“Attending school while having family obligations can be difficult, but we just found a balance and knew it would all be worth it in the end,” he said.

Those sacrifices have paid off, and Vaiz will begin his new job with the Corpus Christi Fire Department on Jan. 2, where he plans on “growing my career with [the department] and [taking advantage of] all the opportunities they have to offer while also gaining invaluable experience.”

Vaiz added, “It has always been my dream to serve my community as a first responder and help people, and I am grateful to the Del Mar instructors who guided me along the way in my journey to where I am now.”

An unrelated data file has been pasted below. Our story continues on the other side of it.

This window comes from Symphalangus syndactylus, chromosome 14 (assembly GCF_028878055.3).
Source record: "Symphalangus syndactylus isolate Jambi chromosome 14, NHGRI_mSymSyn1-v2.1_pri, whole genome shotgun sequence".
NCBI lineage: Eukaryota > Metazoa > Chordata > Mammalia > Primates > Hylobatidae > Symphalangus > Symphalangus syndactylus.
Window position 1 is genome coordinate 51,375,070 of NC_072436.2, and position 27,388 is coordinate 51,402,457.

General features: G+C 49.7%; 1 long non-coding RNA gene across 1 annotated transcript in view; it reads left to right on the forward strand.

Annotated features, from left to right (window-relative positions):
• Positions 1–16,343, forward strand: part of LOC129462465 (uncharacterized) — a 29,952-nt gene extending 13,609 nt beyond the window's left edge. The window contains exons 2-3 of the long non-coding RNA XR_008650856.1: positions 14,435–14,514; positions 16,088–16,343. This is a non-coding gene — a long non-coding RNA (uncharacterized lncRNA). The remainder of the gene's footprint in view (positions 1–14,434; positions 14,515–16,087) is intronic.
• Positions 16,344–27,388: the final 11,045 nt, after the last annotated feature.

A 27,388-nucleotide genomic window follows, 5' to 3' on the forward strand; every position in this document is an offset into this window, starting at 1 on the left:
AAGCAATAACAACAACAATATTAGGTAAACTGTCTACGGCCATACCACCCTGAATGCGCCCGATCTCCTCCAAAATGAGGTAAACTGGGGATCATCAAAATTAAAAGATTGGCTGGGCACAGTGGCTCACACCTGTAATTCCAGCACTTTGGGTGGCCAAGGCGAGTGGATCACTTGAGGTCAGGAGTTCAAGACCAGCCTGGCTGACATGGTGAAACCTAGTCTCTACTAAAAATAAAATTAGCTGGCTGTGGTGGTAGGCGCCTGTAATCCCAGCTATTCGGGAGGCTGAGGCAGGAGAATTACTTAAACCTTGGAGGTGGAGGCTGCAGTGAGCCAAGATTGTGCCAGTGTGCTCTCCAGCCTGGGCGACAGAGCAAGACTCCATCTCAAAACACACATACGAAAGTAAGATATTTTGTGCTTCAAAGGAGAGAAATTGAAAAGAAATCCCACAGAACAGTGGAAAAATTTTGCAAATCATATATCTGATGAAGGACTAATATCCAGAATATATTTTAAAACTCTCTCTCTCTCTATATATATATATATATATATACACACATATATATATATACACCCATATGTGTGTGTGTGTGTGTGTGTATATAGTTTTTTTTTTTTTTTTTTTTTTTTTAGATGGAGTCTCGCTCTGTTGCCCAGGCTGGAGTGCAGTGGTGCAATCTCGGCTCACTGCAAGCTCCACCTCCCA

To learn more about the Department of Public Service's Emergency Medical Technician-Paramedic Program, visit www.delmar.edu/degrees/emergency-medical-technician/index.html.


About Del Mar College

Del Mar College empowers students to achieve their dreams. We offer quality programs, individual attention, outstanding instruction through faculty with real-world experience and affordable costs to credit and noncredit students in Corpus Christi and the South Texas Coastal Bend area. Nationally recognized while locally focused, we’re ranked in the top two percent of community colleges in the country granting associate degrees to Hispanic students (Community College Week). Del Mar College focuses on offering our students programs that match current or emerging career opportunities. Whether students are interested in the fine arts, sciences, business, occupational or technical areas, students get the education they need for the future they want at Del Mar College.